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Lethbridge Herald Newspaper Archives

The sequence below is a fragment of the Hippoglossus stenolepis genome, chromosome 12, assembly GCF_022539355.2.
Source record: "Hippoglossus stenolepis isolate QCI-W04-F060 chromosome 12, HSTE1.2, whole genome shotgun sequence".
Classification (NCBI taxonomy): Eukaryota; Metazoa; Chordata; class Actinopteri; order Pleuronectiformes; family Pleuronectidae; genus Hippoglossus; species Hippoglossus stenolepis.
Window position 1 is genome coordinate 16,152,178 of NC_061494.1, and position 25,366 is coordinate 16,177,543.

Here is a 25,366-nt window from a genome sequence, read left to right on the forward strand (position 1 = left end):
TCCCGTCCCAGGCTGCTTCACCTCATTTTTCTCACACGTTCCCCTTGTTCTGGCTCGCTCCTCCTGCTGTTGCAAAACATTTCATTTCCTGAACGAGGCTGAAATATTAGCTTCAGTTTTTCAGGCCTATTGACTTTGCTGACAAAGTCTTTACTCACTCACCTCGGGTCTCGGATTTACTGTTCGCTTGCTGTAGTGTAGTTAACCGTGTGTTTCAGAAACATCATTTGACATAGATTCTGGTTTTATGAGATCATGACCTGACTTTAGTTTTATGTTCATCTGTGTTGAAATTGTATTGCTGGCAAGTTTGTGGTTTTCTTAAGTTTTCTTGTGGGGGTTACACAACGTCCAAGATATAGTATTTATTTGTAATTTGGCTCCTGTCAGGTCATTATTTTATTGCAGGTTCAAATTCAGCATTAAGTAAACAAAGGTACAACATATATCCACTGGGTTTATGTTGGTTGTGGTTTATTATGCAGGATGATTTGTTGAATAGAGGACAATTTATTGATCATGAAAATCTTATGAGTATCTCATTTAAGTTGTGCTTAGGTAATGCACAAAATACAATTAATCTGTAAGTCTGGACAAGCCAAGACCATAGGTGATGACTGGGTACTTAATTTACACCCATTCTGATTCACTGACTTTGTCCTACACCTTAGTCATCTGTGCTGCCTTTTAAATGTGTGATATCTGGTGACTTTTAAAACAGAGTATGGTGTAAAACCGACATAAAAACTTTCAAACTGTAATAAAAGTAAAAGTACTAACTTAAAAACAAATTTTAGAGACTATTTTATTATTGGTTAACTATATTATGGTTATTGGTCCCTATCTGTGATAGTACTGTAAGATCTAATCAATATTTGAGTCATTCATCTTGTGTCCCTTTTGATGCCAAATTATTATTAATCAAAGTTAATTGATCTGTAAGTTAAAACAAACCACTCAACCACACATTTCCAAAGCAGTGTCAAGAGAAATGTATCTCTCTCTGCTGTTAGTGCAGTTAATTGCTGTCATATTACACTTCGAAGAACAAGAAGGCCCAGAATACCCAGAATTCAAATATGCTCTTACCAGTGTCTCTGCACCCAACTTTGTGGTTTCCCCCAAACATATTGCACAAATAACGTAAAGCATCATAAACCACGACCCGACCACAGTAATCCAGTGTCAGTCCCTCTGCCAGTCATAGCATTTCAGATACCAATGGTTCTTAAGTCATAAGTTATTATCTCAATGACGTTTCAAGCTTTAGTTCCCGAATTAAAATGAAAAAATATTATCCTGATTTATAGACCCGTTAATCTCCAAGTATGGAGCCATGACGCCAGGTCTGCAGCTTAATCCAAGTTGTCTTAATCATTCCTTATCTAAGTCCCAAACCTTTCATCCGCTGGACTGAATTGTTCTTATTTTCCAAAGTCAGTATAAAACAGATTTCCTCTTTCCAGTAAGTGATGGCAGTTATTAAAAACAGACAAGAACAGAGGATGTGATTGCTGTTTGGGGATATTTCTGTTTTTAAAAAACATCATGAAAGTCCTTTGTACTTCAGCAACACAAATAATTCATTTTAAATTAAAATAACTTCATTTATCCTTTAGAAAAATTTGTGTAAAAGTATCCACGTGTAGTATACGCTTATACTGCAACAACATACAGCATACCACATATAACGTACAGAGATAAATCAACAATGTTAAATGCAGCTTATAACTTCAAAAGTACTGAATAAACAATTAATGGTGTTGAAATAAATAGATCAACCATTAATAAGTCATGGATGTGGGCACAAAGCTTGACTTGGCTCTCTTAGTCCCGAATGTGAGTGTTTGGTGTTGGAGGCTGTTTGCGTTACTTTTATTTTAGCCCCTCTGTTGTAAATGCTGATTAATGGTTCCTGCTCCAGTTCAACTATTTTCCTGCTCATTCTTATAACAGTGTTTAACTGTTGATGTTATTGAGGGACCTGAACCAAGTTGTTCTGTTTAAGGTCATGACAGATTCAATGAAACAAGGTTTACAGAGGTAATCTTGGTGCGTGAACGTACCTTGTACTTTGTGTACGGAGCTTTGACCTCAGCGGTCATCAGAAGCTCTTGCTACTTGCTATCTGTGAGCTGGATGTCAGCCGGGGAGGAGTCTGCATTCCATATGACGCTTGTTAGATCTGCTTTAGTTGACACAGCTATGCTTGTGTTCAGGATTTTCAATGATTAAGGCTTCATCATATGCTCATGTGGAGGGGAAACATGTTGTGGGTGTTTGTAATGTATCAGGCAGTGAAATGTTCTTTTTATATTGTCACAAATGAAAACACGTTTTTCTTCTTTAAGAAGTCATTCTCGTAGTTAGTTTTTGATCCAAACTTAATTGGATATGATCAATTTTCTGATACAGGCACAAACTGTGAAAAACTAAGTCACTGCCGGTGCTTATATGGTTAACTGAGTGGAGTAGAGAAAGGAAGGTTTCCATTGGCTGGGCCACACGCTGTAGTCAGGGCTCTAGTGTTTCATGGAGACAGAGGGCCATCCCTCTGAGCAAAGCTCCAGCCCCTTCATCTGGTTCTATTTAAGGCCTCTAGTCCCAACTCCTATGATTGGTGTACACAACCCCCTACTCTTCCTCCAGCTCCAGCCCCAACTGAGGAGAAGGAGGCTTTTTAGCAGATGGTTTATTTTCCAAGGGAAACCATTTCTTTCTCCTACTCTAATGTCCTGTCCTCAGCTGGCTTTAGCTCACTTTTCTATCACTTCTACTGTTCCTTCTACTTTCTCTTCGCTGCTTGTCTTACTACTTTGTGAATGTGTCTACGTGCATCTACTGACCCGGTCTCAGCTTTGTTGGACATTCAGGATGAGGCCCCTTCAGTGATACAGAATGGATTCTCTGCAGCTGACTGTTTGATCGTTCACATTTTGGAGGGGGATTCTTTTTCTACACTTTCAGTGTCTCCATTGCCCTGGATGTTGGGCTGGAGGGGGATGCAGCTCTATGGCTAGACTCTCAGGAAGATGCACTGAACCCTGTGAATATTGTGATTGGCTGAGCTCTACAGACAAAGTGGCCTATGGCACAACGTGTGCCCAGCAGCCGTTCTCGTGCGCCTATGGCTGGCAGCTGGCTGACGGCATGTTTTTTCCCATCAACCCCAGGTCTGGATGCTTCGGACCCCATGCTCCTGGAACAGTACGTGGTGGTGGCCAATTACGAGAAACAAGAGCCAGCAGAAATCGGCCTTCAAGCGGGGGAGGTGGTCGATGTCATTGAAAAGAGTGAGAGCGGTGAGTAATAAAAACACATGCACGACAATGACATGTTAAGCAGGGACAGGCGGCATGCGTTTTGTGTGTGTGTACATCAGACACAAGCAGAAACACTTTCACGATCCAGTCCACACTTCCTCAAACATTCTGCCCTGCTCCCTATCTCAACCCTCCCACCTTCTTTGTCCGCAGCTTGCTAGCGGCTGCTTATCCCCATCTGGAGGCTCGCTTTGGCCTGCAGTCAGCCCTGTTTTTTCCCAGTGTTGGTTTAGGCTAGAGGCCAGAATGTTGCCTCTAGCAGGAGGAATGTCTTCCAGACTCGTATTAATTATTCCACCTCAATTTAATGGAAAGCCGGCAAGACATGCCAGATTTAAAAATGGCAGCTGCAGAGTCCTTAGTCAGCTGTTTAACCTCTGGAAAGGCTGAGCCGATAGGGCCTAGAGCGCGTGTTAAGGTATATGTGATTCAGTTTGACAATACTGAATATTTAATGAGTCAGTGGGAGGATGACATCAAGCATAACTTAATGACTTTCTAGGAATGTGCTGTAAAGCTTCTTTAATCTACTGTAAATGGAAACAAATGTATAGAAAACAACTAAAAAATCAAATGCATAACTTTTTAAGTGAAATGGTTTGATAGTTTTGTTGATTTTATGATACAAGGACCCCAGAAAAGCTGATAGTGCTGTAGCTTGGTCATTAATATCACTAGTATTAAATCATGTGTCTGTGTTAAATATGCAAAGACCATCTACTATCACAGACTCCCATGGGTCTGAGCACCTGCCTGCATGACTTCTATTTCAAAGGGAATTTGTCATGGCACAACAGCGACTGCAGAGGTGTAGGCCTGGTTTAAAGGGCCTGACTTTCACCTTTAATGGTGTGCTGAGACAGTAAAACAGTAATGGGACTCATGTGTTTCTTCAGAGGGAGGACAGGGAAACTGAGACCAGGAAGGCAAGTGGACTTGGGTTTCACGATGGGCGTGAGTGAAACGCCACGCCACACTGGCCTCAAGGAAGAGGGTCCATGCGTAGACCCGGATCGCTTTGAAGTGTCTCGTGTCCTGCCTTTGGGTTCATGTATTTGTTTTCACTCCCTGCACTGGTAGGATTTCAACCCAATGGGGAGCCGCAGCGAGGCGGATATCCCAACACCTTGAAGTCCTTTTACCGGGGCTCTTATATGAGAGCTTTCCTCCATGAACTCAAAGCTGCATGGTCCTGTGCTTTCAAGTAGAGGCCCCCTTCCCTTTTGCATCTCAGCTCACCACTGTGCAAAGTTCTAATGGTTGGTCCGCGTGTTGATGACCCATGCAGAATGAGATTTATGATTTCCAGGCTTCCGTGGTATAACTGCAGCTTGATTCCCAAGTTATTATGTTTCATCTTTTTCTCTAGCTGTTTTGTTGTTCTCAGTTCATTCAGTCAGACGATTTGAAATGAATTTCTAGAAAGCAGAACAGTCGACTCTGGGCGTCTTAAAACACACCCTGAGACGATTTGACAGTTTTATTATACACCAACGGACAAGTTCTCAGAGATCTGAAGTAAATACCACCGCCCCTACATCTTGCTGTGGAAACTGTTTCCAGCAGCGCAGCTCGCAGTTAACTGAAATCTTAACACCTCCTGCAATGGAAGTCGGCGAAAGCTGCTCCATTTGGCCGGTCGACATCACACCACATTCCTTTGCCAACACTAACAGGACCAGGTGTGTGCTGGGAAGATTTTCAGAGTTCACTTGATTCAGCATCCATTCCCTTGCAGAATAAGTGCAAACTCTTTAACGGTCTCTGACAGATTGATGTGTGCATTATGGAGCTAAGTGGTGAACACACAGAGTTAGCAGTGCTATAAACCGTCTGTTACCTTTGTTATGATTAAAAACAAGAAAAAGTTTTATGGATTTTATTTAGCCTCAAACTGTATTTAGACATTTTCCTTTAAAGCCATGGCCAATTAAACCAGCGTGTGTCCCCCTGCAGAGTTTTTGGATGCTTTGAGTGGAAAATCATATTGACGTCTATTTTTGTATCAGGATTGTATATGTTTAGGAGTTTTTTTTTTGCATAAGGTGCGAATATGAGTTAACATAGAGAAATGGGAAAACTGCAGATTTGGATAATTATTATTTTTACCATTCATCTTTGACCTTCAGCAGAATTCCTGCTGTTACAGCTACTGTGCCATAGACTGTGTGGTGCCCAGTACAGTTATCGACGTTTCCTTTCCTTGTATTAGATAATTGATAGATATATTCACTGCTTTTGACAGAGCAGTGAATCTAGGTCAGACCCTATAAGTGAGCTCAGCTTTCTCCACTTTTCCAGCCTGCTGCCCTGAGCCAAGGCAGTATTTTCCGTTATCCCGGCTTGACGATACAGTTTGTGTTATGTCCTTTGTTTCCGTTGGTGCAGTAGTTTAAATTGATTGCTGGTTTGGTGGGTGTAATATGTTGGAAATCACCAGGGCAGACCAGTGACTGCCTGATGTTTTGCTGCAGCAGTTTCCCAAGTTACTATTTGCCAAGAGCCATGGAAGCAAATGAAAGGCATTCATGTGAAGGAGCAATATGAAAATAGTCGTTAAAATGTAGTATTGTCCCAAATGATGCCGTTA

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Lethbridge Herald, The (Newspaper) - December 28, 1971, Lethbridge, Alberta SKI VACATIONS Inquire re Ski Holidays available Banff Laurentians Colorado ART WILLIAMS TRAVEL CENTRE VILLAGE MALL Phono 328-3201 The LctWnridgc Herald SECOND SECTION Lethbridge, Alberta, Tuesday, December 28, 1971 PAGES 9 TO 18 NOW IN OUR NEW LOCATION CECIL OXENBURY DISPENSING OPTICIANS LTD. 101 PROFESSIONAL BLDG. 740 4th AVE. S. LETHBRIDGE, ALBERTA SEE US FOR AIL YOUR OPTICAL NEEDS Buses holiday season By RIC SWIHAHT Staff Writer Tilings are busting out all over for the Lofhbriclgo Grey- hound Bus Lines depot this fes- tive season, with slaff increases and new scheduling necessary to cope with the added work. William Beatlie, depot mana- ger, said business, both passen- ger and express, has increased by three time during Decem- ber, compared with November. There are now five daily re- turn trips to Edmonton origin- from the city. The spe- cial executive coach leaves Lethbridge each morning at a.m. and six arid a half hours later arrives in the capi- tal city. Passengers who go to the end of the line do not have to leave their seats during the trip. The other buses leave at a.m., a.m., 2 p.m. and 5 p.m. This special schedule will be in effect until Jan. 15. In addition, the a.m. and 2 p.m. buses are non-stop ex- presses to Calgary. The executive coach leaves Edmonton at p.m., arriv- ing back in the city at p.m. Mr. Bcaltie said there is only one bus into and one out of the city each day which carry ex- press freight, and during this Christmas season, both have been packed every time. Storage space is congested to the point the employees don't know where to put it, he said. "We have had to increase our express room staff to three full- time he said. "We are using all the space available, even the garage." He said the passenger service from the city is just as busy. "Mrs. Seeley is in the ticket booth from a.m. to 10 a.m. and she never gets a chance to leave. "It has run this way the whole holiday season." Mr. Beattie said road condi- tions haven't helped or hamper- ed business. He said many peo- ple are "just plain afraid" of the intoxicated driver during the holiday season. "They would rather use the bus than face the dangers from the intoxicated driver, and this is a big part of the increased passenger he said. "This is especially true be- tween Lethbridge and Edmon- ton." He said the runs wilh connec- tions in Fort Macleod to Van- couver are exceptionally busy this season. There are two buses which connect for the coast, at a.m. and 2 p.m. The 2 p.m. bus arrives in Vancouver at a.m. the next day and is a favorite with many passengers. Another reason for the in- creased pcssenger use is the lack of a train dayliner service. Mr. Beattie said even some people with CPR passes are now using the bus. In addition, he said, the ex- ecutive coach connects with east west CMP passenger trains in Edmonton. The bus even stops at the Edmonton railway station. Bent Thomson handles record express shipment King Cole ends tonight Tonight is the last perform- ance of Old King Cole. The show is the sixth annual pantomine produced by the Al- lied Arts Council. Winstan Jones is Old King Cole, and Kirk Jensen and Lin- da Johnson are featured as comedy and female leads. The show was written and directed by Muriel Jolliffe. The program begins at this evening in the Yates Mem- orial Centre. Tuxis parliament suggests increase in Canada's foreign aid spending Canada's foreign aid policies were high on the agenda of the 52nd session of the Tuxis and Older Boys' Parliament as it convened for its second sitting Monday at the Univers- ity of Lethbridge. The model parliament con- forms to House of Commons procedure but positions are provincial, except when nation- al concerns are dealt with. The parliament feels that the lack of parties simplifies the sessions and also assists great- ly in objective discussions and decisions. City council talks budget City council and the adminis- tration got together today to hash out the budget for 1072. Last week, City Manager Tom Nutting presented the bucl- HUMIDIFIERS AND FURNACE AND REFRIGERATION SERVICE Charlton Hill Ltd. 1262 2nd Ave. S. Phone 328-3388 get to council asking for appro- val of a 2 mill increase over the 1971-70-mill levy. The proposed budget calls for expenditures of next year. The projected revenues equal that amount with to come from the tax levy. For 1971, the estimated ex- penditures to the end of the year total and the revenues are estimated at Mr. Nutting has asked coun- cil to approve the budget be- fore the end of the year. CLIFF BLACK, Certified Dental Mechanic BLACK DENTAL LAB Lower level MEDICAL DENTAL BLDG. PHONE 327-2822 the was After a short question period, there followed a discussion oi an amendment to the speech from tiie throne. The amend- ment, which questioned government's leadership defeated. The first resolution of the sitting was concerned with Ca- nadian policy for foreign aid. It was suggested that Can- ada's economic aid to under- developed nations be increased to one per cent of the Gross National Product, to be ad- ministered by i n t ernatiinal agencies. Tuxis said a national orga- nization would be biased and not in the interest of the world in general. The cost of redis- tribution by a national agency was estimated at three times the financial aid. In opposition to this, delegate Don Teeuwsen questioned why Canada was sending money to other countries at all when il was needed to resolve such in- ternal problems as slums and unemployment. He said that to feed the world population, complete world co- operation was essential and he could not foresee this. In referring to the amount spent by Canada on defence, director of visitations Michael Check-land asked the House "If Canada can spend that much on destroying people, why can't we spend that mucih on helping Neil Hughes, minister of ar- chives, said he considered for- eign aid to he the best way for Canada to exercise her role in CAMM'S AFTER-CHRISTMAS I HOLIDAY SALE! 3 DAYS ONLY-DECEMBER 29th-30th-31st HURRY FOR THESE NEW YEAR BARGAINS AIL TEEN CHUNKY HEELS GOING AT LESS THAN Vl PRICE (5 ALL LOW CUT SNOW BOOTS AFTER.CHRISTMAS SALE 9.99 ALL DRESSY SNOW BOOTS 20% OFF Wet Looks, Leathers, and Sucdci, ALL TEENAGE FLATS Regular to 15.00 AFTER.CHRISTMAS SALE FAMOUS JOYCE SHOES Short and Discontinued Lines. Reg. to 13.00. AFTER.CHRISTMAS SALE 13 ,99 THIS WEEK'S STORE HOURS: Wednesday 9 a.m. 6 p.m. Thursday 9 a.m. 9 p.m. Fridny 9 a.m. 6 p.m. CAMM'S 403 Sth Street S. SHOES i the world. He felt that in the last 40 years Canadians have been completely without for- eign policy. The discussion of the foreign aid question was continued in the Tuxis third sitting Monday evening. The resolution was passed with a vote of 50 in favor and 20 opposed. Topics for discussion in the next few days include Cana- dian nationalism, AlCan, com- pulsory joh corps and legaliza- tion of marijuana. The resolutions to be dis- cussed are drawn up in the fall during a meeting of the Tuxis government and opposi- tion. Any decisions or opinions ex- pressed during the annual ses- sions which tire parliament feel are pertinent are passed on to the Alberta government for consideration. Tdc public is welcome to at- tend the sittings held after- noons and evenings in Room C740 at the U of L until Dec. 31. receivers By JIM MAYBIE Staff Writer Purity Dairy Co-op Limited lias been in receivership since Dee. 17. J. G. Davidson, an Edir.on- ton chartered accountant, was appointed receiver when the provincial Treasury Branch, to which Purity owes million, called its loan. Mr. Davidson said his job is to take over as manager of the company to get it back on Its feet again. A full time manager will hired in the near future, he told The Herald in a telephone interview, to operate Purity'? plants at Edmonton, Calgary, Lethbridge, Taber and Medi- cine Hat. The five plants employ 160 persons a.nd have an annual payroll of 51.1 million. New policies were adopted by Purity prior to going into receivership on tte recommen- dations of a management, con- sulting firm which had been working with the company for three months, Mr. Davidson said. The company definitely will be carrying on, he said, and H plans to increase volume b y obtaining additional accounts. No great changes are planned immediately, such as consolidation, and there will be no further cutbacks, Mr. David- son said. Unsecured creditors had their accounts frozen at the Dec, 17 level and have been guaranteed payment on all sup- plies and sendees provided after that date. When the company gets back on its' feet, payments are to be made to creditors whose ac- counts were frozen on Dec. 17. The majority of suppliers have agreed to tli3 scheme, Mr. Davidson said. A reappraisal of the success of the company iinoer receiver- ship is to be made in sb: months. There will be no problems with staff, Mr. Davidson said. Salaries, wages and staff bene- fits are priority and will be maintained. The Treasury Branch lias se- cured sufficient assets to cover ilw Purity debenture, Mr. Davidson said. The co op also owes Purl'ly Dairy Ltd. (the Fahbis of Lethbrklge) more Time Airways traffic up 30 per cent for holiday For Stub Eoss, president of Time Airways Ltd., the gift from Santa Clans this year was a boost of up to 30 per in the payload of the Leth- bridge based scheduled air- Business has been so good this; year thai for the first sum- mer in the airline's year history, there was no cut-down in sendee last July and Au- gust, normally a slow season for commercial air traffic m Alberta. "The volume of passenger and c-argo traffic was 20 to 30 per cent up from normal last Thursday and Friday and is again expected for Mr. Ross said. U of L-ers Instructors and employees at the University of Letlibricig.') were delayed in getting to work today by a four-foot snow drift. The drift blocked the access road to the campus until about a.m. when it was cleared by a snow plough from the uni- versity. The four aircraft of Time Airways two de HaveUami Twin Otter 18s, carrying 38 passengers each, one Cessna 402 and one Beech carrying eight passengers each norm- ally service 150 passengers a day, he said. According to Mr. Ross, the rush was due to holiday visits and reunions throughout the province. The volumno of traffic is also expected to rise, "but during the New Year holidays. BISSETT ELECTRIC (1971) 226 12 St. A. North Phone 327-7508 NOW UNDER THE NEW OWNERSHIP OF LEON J. CZAJKOWSKI Authorized Dealer and Service Centre for Sip' BRITISH SEAGULL The Best Outboard Motor for the Worldl SEAGULL McCready-Baines Pharmacy A Friend the family can rely on! Prescription? Phone In It Gets There Fast! When you're confined to bed, or just when you don't feel well enough to pick up a prescription call us. We deliver! McCREADY-BAfNES PHARMACY LTD. CHARGE? 614 3rd Avo. S. Phono 327-3555 LEROY'S PLUMBING AND GASFiniNG Phone 328-8403 LEROY ER1ENDSOM STRETCH STITCHES GIT THI FACTS riff, ago ELNA FAIL Strttch Now conpitlton am getting vxclttd Our 1956 (15 SUFPRMATIC can do than our pttluri' 1071 moduli. enrr. ELNA SUPER. rAWi: MATIC h rot.d the OONTtinr UNTIL you nr P fur frat Mntou SEWING CENTRE 401 Sth Sfrt.l South Phon. 397-M77 or than SI million, he said. Purity Dairy Ltd. has socrmcl call on the assets. Purity Dairy Co-op Limited purchased the opera- tion from Purity Dairy Ltd. Prisoners CT! hnstmas Santa was good to and conduct record A handful of prisoners at (h? provincial jail. Lcthbridga Correctional short term releases have tute were given special leaves o go home and visit excellent therapeutic value and relatives over the the prisoners said a prison mas Sixteen prisoners, both young and old, were given leaves lauded the provincial legislation allowing the practice one to three days, to spend time at it is claimed, has an enormous rehabilitative value. The length of leave depended on distance to the balance of the 104 prisoners, currently guests of so- destination, family circumstance men with families and government, were .rented lo spacial seasonal acti- younger offenders- with such as good entertainment and food. entertainment consisted Cars sports and bingo, and were supplemented by various entertainment groups from the Lelh- fence., crea who volunteered their time. Those who were not issued each leave passes were eith er visited by friends and rela- or shared a special fee Tliree injuries and atxnil damage resulted of comradeship over the holiday period, the spokesman said night when cars driven hv Monte Harker, 2300 23rd Ave. S. and David Robertson, 1117 prisoners, Including those who did not have anyone visit St. S., coDided with cadi other, a fence and a house. City police report the Keith Johnson home, 2010 20th St.. S., was struck by both vehicles were said to be in as best a frame of mind for Christmas, as circumstance would permit, he said. Prison officials say the prisoners will receive additional owing a glancing collision at New Year's, but lhat 'M St. S. shortly after a special leaves will be issued Mr. Harker and two that day. oors Barry Blumel of and Richard Lanz of were taken to Lethbridge Municipal Hospital where this ing they remained in police investigated a An investigating police constable said before the in at the Lctlibridge public school district school struck the house they 1703 2nd Ave. N., up about 50 feet of a morning. Nothing was re- stolen. HAVE MOVED FILM DIETRICH LOWEST CLINIC FAST PICKUP -Sth St. S. DELIVERY 122 Sth Street BLDG. Phone 328-2862 (24 ;